I also put in lawn clippings, fall leaves, and tree trimmings, and every spring I empty it out and add the decomposed compost to my vegetable garden beds. You can also add it to flower beds or around trees.
If you don’t have a garden of your own, some cities have compost pickup services, or you might be able to donate it to a community garden.
Tip #3: Freeze Vegetable Scraps for Broth
In addition to composting, you can freeze vegetable scraps and use them to make veggie broth later on.
Just put all the scraps in a pot of boiling water, let them simmer for about 20 minutes, then strain the veggies out and put the broth in a container that you can keep in the fridge or freezer until it you are ready to use it.
This is a very simple way to reuse your vegetable scraps while adding more nutrition to your diet, and saving money by not having to buy packaged veggie broth. Furthermore, you won’t have the extra waste from that packaging!
Tip #4 Clean out your pantry and refrigerator regularly
One of the best ways to reduce food waste is by regularly cleaning out your pantry and refrigerator, doing an inventory of what you have, and make sure that you use those items up before purchasing more.
Personally, I’m pretty good about doing this with my refrigerated items, but I admit, I need to get better about doing it with my pantry! I have a pretty large pantry, and a lot of items get shoved to the back and then I forget they are there.
So, this month I am making a real effort to get my pantry cleaned out, store some of the items in re-usable containers that are clearly labeled, and to do some meal planning so that I can make sure that I use what I already have before I go out and buy more!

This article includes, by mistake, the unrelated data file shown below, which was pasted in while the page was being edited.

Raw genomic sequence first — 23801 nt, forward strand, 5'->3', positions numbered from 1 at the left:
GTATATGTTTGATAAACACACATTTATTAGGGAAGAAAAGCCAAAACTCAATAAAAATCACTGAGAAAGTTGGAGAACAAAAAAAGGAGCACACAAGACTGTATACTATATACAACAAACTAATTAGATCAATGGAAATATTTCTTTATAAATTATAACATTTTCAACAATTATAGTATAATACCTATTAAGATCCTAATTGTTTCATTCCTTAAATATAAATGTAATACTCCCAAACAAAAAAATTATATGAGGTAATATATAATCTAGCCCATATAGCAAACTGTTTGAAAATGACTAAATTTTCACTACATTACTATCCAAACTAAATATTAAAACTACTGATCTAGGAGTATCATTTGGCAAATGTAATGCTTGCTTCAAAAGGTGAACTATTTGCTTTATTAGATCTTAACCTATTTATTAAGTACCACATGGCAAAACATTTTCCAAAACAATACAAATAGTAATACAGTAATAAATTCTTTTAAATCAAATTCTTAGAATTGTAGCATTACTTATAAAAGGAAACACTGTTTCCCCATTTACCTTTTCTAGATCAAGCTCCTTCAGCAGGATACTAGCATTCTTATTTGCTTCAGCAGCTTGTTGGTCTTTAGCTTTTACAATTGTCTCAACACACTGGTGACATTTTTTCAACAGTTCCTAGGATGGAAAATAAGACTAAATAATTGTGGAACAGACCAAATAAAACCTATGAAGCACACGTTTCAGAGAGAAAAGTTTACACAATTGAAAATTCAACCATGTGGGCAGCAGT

This also helps me get a little more creative in the kitchen, because I have to think of things to make with all this stuff that I already have!
Tip #5: Try buying dry goods and spices in bulk
When I talk about buying in bulk, I don’t mean going to Costco and buying mass quantities of stuff, although that can have its place in reducing the amount of packaging used for certain items.
What I am talking about is buying from the bulk bins that a lot of grocery stores and natural food stores have.
You would be amazed at what kinds of items you can buy from bulk bins – everything from beans, nuts, and grains, to pasta, dehydrated soups, ready-to-eat snacks, candy, spices, etc….
And it will not only reduce waste because you can purchase just the amount you need, but it is usually a lot cheaper per unit than buying the packaged version.
I especially love buying my spices this way. I am fortunate that there is a natural foods store near my house that has a huge bulk spice section, as well as a lot of other items in bulk, including my favorite vegan staple – nutritional yeast.
I recently stocked up on a lot of spices, some of which I couldn’t even find in the larger grocery store, even though they have a huge spice section.
In addition to that, most of what I bought was organic, and the cost per oz. or lb. was only half, or less than half of what it cost pre-packaged. That is an amazing savings!
Tip #6: Use and reuse your own bags
One of the most important ways to reduce waste is to limit or eliminate the use of plastic. That said, I do use plastic baggies to put my spices in but I’ll give you a tip as far as the use of plastic bags.
The use of plastic is a real problem in our society. We have become so accustomed to using plastic for EVERYTHING, and then simply throwing it away as if it didn’t matter. A lot of this plastic is making its way into the eco-system, clogging up our streams and oceans and leaching into our water supplies, and there is just plastic trash everywhere!
Now, my next post will be about recycling – what is recyclable and how to recycle it, but in this post I am focusing on REDUCING waste.
Growing up, my mom always washed the plastic produce bags from the grocery store and re-used them. When they were dry, she would just fold them up neatly and put them in a special little pocket in her purse. Then when she went shopping, she just pulled her clean bags out of her purse to put her produce in.